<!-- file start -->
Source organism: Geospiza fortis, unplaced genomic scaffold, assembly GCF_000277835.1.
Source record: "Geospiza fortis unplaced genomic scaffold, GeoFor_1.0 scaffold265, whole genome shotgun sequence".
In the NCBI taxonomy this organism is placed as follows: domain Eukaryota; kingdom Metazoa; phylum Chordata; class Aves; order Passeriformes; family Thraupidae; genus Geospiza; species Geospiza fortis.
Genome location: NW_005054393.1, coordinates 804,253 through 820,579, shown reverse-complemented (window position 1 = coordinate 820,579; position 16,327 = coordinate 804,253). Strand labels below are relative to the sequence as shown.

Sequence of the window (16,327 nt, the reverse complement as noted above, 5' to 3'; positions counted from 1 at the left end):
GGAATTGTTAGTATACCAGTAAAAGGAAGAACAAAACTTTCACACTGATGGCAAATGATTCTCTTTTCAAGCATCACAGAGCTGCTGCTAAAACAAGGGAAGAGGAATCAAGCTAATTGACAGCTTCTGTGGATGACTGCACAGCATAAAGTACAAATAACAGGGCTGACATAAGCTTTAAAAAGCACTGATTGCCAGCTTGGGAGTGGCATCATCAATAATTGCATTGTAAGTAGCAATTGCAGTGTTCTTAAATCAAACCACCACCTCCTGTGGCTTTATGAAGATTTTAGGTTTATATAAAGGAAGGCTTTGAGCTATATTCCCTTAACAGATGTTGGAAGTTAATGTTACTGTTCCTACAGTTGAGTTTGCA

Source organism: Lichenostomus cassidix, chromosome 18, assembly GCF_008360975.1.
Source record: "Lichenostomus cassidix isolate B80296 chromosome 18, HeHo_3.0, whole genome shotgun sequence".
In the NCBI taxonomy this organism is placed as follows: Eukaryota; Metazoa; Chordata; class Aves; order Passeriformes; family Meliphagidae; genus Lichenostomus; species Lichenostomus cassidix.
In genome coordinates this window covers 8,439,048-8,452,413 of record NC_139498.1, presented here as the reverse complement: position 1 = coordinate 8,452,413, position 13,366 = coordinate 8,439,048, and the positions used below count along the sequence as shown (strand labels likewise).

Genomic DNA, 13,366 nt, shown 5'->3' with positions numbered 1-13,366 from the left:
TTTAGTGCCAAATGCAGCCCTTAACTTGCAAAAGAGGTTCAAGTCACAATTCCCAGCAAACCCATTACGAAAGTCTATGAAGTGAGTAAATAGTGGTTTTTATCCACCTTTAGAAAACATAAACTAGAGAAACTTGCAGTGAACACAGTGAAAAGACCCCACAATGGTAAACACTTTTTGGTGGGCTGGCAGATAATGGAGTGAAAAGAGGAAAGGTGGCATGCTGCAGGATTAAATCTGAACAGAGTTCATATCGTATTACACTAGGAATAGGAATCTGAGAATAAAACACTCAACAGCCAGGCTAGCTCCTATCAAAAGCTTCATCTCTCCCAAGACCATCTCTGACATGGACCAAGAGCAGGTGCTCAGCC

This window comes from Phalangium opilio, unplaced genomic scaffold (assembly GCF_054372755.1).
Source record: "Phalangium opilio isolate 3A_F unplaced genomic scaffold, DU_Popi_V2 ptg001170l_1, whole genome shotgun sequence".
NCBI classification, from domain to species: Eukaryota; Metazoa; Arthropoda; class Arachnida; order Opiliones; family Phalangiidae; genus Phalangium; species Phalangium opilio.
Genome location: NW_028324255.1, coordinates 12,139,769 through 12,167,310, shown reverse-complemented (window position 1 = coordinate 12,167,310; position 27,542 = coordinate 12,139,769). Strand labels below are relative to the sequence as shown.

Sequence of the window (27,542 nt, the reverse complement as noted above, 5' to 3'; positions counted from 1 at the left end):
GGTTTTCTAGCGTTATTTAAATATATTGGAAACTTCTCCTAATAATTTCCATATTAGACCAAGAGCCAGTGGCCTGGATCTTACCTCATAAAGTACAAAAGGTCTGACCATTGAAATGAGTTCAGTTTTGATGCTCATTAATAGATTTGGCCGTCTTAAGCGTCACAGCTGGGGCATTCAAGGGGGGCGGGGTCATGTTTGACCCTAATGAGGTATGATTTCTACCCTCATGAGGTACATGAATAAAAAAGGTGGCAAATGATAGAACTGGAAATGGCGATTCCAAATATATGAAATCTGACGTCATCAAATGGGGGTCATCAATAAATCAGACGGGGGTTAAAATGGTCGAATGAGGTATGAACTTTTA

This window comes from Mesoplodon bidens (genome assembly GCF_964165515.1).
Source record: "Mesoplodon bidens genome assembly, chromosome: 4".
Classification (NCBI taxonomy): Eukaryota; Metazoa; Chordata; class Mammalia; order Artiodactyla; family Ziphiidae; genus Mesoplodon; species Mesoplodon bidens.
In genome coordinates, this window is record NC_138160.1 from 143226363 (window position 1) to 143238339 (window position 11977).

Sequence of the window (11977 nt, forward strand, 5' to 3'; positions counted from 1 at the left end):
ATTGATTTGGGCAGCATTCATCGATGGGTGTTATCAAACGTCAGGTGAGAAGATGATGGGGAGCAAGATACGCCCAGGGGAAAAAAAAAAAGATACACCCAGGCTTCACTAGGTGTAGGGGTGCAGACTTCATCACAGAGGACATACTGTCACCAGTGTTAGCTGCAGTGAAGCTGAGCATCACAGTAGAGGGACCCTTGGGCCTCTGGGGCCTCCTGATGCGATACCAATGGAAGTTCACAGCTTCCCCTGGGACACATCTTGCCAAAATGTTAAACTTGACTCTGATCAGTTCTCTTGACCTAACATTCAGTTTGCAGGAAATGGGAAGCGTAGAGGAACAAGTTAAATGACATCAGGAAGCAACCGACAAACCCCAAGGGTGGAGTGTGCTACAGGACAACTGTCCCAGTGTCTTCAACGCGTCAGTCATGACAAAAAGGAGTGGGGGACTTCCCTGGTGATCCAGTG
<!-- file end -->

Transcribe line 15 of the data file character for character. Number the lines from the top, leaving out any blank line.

NCBI classification, from domain to species: Eukaryota; Metazoa; Arthropoda; class Arachnida; order Opiliones; family Phalangiidae; genus Phalangium; species Phalangium opilio.